Apr 8 11:03 AM | Likes Like |Link to Comment
  • Protecting Your Equity Portfolio For Less - Part XIII [View article]
    Topcat - I am working on the next article as I write this. I hope to have it published by tomorrow a.m. I do not have specific target prices on individual stocks at which to sell but am paying closer attention to the overall market. I am also looking at valuations and want to get positioned on those that appear to me to be over valued now or as that occurs.

    Thanks for asking
    Apr 7 05:49 PM | Likes Like |Link to Comment
  • Protecting Your Equity Portfolio For Less - Part I [View article]
    YCL - Here is the link of the simplified article that works for me:

    http://seekingalpha.co...

    Here is the link to the paper from Princeton:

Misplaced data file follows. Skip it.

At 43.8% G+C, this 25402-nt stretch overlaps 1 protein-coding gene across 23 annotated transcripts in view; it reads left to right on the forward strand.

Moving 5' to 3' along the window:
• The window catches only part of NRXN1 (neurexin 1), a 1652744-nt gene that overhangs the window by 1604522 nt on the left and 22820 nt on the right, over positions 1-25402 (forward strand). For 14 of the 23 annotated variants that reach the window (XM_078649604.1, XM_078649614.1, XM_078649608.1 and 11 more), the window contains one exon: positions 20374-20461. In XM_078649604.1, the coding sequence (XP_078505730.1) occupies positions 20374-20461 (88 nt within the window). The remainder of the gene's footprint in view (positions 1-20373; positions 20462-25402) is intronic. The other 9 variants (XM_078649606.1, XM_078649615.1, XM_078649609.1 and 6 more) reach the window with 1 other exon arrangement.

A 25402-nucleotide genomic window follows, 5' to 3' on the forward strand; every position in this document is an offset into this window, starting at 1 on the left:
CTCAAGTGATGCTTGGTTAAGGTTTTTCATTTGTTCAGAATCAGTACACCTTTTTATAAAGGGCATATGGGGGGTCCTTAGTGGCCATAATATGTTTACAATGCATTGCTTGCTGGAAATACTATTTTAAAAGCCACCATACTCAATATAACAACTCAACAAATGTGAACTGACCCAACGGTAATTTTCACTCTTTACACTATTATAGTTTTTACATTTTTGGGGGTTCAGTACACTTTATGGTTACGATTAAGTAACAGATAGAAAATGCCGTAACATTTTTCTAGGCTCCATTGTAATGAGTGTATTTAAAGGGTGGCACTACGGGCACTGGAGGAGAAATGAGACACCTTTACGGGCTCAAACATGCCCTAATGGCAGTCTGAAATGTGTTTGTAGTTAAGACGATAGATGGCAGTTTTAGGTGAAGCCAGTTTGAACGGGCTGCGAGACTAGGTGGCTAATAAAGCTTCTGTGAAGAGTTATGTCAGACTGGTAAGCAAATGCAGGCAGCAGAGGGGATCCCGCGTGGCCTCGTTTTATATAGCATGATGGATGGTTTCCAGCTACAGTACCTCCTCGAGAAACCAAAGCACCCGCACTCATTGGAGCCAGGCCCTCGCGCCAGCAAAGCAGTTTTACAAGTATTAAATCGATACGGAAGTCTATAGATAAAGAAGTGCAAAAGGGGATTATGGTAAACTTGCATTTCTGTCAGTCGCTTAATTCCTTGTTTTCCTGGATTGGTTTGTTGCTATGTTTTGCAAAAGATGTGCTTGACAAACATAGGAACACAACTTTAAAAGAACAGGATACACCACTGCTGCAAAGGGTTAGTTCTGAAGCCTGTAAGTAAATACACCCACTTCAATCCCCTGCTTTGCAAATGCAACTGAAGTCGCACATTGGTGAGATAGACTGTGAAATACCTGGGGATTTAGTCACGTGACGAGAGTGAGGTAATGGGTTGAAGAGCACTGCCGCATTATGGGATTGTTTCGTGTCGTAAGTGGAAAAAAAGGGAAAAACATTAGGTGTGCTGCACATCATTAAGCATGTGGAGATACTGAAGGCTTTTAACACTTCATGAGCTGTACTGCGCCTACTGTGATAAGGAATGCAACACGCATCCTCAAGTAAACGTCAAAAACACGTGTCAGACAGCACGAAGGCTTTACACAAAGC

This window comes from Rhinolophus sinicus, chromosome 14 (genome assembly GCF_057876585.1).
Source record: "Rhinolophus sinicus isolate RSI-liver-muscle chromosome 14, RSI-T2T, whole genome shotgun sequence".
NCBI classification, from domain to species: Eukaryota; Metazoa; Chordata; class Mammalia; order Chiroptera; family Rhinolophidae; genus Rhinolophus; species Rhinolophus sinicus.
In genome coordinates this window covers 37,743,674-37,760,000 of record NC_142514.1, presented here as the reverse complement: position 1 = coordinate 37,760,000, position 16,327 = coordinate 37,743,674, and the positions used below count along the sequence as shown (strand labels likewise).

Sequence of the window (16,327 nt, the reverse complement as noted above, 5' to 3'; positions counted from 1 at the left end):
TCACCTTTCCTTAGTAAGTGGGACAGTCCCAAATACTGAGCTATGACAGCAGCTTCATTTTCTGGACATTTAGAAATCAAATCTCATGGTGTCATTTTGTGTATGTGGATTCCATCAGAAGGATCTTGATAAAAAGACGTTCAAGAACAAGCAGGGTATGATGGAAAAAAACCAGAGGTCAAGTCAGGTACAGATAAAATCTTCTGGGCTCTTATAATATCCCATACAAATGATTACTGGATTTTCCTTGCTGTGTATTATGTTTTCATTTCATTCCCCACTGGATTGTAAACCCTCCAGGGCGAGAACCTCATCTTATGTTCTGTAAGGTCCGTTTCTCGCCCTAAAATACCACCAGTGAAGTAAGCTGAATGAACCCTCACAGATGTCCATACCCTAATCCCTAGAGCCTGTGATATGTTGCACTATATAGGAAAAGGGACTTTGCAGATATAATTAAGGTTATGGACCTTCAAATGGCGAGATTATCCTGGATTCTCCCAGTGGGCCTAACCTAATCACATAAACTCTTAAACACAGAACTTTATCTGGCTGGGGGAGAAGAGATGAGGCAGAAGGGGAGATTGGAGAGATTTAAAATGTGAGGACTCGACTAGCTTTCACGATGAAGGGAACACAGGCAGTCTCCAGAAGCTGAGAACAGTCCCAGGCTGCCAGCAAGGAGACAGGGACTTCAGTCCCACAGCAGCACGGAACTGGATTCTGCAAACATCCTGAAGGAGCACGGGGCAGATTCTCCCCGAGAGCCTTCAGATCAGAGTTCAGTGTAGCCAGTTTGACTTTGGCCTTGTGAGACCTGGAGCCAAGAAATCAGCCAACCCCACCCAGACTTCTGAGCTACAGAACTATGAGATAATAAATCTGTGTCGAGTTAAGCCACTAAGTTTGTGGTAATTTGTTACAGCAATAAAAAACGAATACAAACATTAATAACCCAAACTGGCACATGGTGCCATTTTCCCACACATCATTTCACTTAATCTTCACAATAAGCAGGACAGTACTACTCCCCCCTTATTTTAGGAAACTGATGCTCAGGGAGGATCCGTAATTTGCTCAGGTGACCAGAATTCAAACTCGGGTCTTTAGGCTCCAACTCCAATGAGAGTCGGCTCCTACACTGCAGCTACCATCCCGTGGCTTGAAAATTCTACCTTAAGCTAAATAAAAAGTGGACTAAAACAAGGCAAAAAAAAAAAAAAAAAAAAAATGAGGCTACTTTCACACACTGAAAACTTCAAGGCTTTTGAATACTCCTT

http://www.princeton.edu~sircar/Public/ARTICLE...

    If the Princeton link does not work again just go to http://www.princeton.edu the search (upper right box) for - optimal static hedge - and it should be the first entry at the top. Click on the link.
    Apr 7 12:17 PM | Likes Like |Link to Comment
  • Dividend Investors' Guide 2014 Review - Retail And Wholesale Food Industry [View article]
    Paul - You could by right about 1st year earnings. However, I actually do think the company can wring some significant costs out of the combined units from overhead. I will be watching, though. The main thing I'll watch is the cash flow. I want to know if management can keep increasing the dividend without borrowing to do so. Thanks for the comment.